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How Long Does Adverse Information Remain on My Credit Report?

Credit reports are an important tool that credit lenders use to determine if a person is creditworthy. When inaccurate or outdated adverse information is on a consumer’s credit report, that information can make it very difficult to obtain credit. This can cause a significant amount of emotional distress, especially when residential mortgages are involved. As a consumer, it is important that to be aware of what information is in your credit report, and whether any of that information is wrongfully reported.

The FCRA Governs How Long Adverse Information Can Stay on Your Credit Report

The Fair Credit Reporting Act (“FCRA”) only permits credit reporting agencies to report negative or adverse consumer information for a certain period of time. Any neutral or positive information may remain on a person’s credit report indefinitely. How long adverse information remains on a credit report depends on the specific situation.

A few examples include the following:

  • Bankruptcies – If you filed for bankruptcy and discharged/satisfied all of your debts, the bankruptcy will be recorded on your credit report for ten (10) years from the date you filed for bankruptcy. If you filed for bankruptcy, and your case was dismissed (and you, therefore, did not discharge/satisfy all of your debts), then the bankruptcy is recorded on your credit report for ten (10) years from the date the bankruptcy filing was dismissed.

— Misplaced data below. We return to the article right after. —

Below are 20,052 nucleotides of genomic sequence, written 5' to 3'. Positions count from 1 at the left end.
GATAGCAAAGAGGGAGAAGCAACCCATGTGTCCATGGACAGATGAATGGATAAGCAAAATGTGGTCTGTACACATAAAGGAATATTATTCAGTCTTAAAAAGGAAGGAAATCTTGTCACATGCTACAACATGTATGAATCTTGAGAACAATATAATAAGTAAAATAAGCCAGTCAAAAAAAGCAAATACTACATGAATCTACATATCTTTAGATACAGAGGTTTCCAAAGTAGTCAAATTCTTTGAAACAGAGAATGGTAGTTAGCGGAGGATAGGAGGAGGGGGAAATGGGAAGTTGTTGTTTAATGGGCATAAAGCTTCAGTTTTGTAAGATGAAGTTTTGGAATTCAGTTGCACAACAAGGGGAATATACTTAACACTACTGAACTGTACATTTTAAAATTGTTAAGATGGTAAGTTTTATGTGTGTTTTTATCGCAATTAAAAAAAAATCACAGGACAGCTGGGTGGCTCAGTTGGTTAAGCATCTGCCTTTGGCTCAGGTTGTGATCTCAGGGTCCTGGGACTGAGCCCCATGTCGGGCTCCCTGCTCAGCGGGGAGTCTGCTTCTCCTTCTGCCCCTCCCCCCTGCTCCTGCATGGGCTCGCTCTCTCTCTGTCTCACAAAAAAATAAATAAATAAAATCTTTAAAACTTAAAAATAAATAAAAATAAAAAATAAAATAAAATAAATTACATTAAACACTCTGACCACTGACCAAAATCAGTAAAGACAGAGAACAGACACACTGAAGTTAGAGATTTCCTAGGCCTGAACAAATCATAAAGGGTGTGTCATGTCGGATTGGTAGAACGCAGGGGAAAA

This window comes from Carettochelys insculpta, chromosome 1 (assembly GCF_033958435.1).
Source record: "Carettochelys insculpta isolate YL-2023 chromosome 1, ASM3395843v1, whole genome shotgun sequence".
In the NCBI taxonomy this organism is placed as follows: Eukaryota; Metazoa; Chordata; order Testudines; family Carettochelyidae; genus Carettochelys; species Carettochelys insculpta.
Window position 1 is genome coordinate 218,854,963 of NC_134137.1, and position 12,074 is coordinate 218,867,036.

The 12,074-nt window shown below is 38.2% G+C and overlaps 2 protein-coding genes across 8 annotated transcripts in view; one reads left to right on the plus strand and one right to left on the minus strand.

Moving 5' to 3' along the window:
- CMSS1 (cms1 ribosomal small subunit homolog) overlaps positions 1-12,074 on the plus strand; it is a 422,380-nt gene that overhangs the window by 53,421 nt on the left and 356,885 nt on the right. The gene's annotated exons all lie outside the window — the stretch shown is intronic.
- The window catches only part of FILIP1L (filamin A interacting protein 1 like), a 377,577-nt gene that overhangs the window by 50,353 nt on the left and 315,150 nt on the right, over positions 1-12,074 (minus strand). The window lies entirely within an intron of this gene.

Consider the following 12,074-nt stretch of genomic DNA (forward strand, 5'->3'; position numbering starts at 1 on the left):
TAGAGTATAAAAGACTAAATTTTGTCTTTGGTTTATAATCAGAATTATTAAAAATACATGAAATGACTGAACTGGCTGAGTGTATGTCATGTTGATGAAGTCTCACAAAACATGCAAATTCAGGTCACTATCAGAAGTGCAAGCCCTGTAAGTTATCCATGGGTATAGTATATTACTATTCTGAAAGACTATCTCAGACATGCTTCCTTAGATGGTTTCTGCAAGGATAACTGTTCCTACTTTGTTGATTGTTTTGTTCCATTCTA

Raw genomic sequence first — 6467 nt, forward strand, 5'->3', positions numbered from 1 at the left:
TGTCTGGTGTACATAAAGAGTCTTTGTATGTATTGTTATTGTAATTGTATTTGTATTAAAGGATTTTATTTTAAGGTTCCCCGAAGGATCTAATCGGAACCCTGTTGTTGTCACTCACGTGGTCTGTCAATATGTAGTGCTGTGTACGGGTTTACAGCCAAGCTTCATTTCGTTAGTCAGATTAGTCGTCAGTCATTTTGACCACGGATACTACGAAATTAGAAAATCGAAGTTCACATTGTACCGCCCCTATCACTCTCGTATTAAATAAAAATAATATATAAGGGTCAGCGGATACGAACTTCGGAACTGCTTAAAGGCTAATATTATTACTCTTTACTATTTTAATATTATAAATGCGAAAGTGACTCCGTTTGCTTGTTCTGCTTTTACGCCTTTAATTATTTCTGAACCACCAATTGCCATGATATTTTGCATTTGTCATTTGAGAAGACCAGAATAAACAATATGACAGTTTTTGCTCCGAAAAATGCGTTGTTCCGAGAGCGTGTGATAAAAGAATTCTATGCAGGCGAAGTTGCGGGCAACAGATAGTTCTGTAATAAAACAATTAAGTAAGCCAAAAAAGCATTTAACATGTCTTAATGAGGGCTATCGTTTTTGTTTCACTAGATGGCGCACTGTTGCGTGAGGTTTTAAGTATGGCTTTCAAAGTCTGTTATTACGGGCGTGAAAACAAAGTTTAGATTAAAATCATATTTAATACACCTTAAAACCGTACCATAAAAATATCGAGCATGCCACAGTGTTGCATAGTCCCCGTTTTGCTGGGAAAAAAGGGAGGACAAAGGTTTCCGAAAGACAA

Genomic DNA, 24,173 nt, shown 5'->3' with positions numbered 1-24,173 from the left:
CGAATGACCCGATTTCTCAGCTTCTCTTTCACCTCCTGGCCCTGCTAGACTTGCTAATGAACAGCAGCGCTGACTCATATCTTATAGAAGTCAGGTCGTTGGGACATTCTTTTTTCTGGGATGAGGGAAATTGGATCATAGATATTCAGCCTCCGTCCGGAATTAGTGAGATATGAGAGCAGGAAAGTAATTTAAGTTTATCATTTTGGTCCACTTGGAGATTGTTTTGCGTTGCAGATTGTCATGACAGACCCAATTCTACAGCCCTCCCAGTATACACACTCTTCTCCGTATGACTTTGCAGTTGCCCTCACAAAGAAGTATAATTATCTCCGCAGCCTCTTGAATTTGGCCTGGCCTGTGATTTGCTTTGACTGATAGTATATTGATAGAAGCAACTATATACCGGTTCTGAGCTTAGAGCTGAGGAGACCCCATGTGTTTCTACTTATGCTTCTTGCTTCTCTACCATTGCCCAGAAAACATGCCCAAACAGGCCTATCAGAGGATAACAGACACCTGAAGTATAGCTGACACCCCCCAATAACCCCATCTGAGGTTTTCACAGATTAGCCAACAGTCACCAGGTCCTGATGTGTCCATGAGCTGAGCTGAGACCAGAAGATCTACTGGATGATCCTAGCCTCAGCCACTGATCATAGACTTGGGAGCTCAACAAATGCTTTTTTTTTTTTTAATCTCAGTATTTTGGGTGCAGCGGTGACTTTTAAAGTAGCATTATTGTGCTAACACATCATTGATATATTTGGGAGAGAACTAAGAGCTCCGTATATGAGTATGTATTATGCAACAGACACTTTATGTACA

• Paid Tax Liens – If you have paid a tax lien, the lien will be recorded on your credit report for seven (7) years from the date you paid the lien.
  • Delinquent Accounts – If you have an unpaid tax lien, past due payments on credit cards, or have not kept up with car or mortgage payments, the delinquent information will remain on your credit report for seven (7) years from the date the account became delinquent. Even if you ultimately pay the past due amount, the information will still appear on your credit report.
  • Criminal History – Arrests and criminal charges may be reported for the greater of seven (7) years on your credit report or until the statute of limitations on the criminal charge(s) has expired. Criminal convictions may remain on your credit report indefinitely.
  • Accounts Sent to Collection Agencies – If an unpaid debt has been sent to a collection agency (or property has been repossessed for non-payment), this information may be recorded on your credit report for up to seven (7) years in addition to 180 days from the date the account became delinquent.
  • Credit Report Inquiries – If you apply for credit, your credit report will be obtained and reviewed to evaluate your creditworthiness. Inquiries themselves are reported on your credit report and may remain on your report for seven (7) years. However, most credit reporting agencies do not report inquiries for more than two (2) years.

Contact The Kim Law Firm, LLC Today to Speak with a Consumer Protection Attorney

If you believe there is inaccurate or outdated adverse information on your credit report, you should consider discussing the matter with an experienced Consumer Protection and FCRA Attorney. Contact The Kim Law Firm, LLC today by calling 855-996-6342 if you would like to schedule a no cost consultation.